If there’s one thing I’ve learned about designing social media experiences, it’s that they have to illustrate to audiences that we “get” them in order to engage them. The reason so many marketers are struggling to show solid ROI for their social media programs is simply because they aren’t designing their strategies specifically for the medium.
It’s not enough to clone the same content and interactions used in other media like websites, paid ads, and email newsletters. The keystone to your strategy should be recalling why you’re in business in the first place and remembering who it is that you are helping. Then you can begin thinking in a non-promotional way about how to elicit the unexpressed needs of your customer.
You’ll discover these needs through the stories your customers share, the causes they follow, the attitudes they exhibit, and the vocabularies they use. These needs will become the foundation of an experience design that is populated with more authentic human interactions. Social experience design done right makes me feel like I’m connecting with people, and I feel really good about my job. Here are a few examples of companies getting it right by actually touching their customers rather than treating them like touch-points.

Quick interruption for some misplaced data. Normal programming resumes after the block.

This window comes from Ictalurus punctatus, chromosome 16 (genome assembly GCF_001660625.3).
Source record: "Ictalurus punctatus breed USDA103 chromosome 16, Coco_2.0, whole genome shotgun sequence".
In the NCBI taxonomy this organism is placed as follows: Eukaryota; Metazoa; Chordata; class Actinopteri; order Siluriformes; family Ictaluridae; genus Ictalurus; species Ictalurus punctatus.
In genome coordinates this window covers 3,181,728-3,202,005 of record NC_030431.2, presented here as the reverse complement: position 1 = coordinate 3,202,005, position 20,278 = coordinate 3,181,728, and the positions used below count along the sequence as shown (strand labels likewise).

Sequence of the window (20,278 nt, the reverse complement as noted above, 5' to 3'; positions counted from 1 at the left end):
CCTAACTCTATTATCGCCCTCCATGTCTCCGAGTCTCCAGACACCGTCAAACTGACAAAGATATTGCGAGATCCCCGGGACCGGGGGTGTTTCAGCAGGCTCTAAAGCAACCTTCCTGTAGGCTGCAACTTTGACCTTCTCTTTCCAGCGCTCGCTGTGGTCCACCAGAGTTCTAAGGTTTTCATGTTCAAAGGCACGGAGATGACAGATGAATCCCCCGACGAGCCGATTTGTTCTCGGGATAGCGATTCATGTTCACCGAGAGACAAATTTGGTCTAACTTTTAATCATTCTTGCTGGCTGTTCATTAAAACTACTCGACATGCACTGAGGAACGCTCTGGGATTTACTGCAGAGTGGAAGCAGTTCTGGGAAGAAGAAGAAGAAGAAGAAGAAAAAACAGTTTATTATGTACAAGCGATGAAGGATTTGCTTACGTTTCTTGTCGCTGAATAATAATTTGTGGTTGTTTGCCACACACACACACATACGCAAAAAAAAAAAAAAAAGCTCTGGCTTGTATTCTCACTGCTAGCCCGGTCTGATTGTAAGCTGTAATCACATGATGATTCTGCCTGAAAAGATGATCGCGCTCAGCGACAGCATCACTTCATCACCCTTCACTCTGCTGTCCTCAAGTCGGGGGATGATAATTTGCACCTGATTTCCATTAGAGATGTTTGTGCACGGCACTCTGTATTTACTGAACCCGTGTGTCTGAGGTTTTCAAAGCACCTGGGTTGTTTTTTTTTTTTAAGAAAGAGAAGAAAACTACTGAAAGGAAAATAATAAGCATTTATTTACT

Intel Makes Each Customer Feel Like They are a Part of Something Special
I have to admit, I’m not a big fan of companies using Facebook to hock their wares or blast their branding. To my surprise, however, I stumbled on Intel’s Facebook page and was all at once amused and impressed—feeling quickly, as I’m sure many customers did, like I was a part of something really interesting and wonder-filled. Intel accomplishes this feat through incredibly unique art and photography, along with product explorations falling under the personalized call to action: “What makes your computer special is what it makes possible-Go Do Something Wonderful.” I believe it’s this kind of engagement that has led Intel to claim more “Likes” on their page than all of their competitors (AMD, Microsoft, Google and Lenovo) combined.
Hobart, Traulsen, and Baxter Embrace Their Affinity Groups
I also have to admit that, like a lot of people these days, I’m a foodie. So when I was browsing some recent social media award winners, Get Back To Scratch jumped off the page at me. As it turns out, this site, created by a partnership of B2B food service equipment makers, won B2B magazine's Best Use of Integrated Campaign by a nontech company, but it is much more than that.
The equipment providers support their business consumers by rewarding those who commit themselves to what's perceived as an unmet need of their end consumers: quality food made with hard work and “honest” ingredients. This model is a growing one seen in other industries (healthcare in particular) that provides a “micro- support community” for users. In healthcare, these social communities support wellness by targeting those with chronic diseases. For affinity groups like foodies the stakes are less serious, but just as influential. Sites like these sponsor passion, and the resulting lift in goodwill ultimately sells more products.